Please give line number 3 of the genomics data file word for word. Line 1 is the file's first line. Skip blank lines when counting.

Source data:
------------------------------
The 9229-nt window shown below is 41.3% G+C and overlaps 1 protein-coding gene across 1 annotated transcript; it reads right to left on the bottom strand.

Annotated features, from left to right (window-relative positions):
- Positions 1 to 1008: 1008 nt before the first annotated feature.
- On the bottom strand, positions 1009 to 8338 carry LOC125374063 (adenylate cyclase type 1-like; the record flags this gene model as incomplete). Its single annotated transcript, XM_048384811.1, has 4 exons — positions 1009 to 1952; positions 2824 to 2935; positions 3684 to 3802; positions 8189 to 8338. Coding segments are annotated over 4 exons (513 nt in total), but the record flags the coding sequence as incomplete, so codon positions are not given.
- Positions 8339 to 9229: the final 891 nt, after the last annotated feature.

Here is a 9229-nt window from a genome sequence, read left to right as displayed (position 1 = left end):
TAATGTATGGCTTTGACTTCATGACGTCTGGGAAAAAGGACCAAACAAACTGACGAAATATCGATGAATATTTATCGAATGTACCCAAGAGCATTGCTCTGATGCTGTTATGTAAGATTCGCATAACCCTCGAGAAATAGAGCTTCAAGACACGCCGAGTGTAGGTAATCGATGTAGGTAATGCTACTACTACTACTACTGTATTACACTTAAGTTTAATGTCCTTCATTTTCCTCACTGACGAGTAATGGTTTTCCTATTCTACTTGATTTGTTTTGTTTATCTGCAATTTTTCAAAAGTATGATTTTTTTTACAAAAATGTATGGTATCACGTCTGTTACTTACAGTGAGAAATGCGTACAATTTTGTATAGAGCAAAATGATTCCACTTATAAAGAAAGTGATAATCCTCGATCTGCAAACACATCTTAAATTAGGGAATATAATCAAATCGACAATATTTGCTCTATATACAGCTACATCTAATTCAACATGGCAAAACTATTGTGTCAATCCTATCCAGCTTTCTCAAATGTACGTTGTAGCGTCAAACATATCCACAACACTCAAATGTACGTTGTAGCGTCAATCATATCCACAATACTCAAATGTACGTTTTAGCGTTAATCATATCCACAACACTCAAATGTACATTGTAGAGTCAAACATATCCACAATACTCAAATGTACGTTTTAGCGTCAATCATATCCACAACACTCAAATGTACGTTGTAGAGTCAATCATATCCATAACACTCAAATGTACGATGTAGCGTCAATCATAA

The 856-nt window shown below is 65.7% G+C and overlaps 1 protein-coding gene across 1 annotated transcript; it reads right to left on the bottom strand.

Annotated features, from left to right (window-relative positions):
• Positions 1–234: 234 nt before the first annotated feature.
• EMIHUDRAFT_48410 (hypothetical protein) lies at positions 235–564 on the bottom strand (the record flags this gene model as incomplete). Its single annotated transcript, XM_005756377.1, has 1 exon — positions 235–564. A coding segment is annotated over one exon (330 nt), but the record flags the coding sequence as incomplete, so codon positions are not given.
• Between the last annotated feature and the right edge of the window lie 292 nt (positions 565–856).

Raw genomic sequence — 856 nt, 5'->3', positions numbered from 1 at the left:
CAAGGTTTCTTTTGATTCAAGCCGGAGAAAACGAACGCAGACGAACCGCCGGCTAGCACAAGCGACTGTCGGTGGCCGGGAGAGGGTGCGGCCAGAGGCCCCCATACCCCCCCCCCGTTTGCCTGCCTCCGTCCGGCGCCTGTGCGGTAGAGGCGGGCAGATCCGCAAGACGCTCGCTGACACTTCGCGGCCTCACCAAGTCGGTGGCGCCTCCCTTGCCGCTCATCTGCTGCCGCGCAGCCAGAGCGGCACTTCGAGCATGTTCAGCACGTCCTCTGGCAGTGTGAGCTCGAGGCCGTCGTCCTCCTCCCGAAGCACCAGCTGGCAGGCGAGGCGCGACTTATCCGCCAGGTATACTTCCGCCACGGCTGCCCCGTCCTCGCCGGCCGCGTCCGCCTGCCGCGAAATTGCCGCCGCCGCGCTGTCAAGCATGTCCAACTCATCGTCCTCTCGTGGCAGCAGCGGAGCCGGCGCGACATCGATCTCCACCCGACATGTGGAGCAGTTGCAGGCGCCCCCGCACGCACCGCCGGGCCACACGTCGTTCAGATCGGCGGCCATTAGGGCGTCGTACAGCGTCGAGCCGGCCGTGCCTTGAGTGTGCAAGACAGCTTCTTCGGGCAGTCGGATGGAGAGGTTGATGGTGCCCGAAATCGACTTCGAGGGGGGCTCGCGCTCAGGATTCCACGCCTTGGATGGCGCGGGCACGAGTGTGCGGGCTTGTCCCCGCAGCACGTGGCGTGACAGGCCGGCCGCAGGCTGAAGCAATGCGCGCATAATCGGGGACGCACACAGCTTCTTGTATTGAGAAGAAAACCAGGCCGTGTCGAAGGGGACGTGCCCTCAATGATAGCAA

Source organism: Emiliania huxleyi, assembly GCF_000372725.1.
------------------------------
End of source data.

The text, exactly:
- Positions 1 to 1008: 1008 nt before the first annotated feature.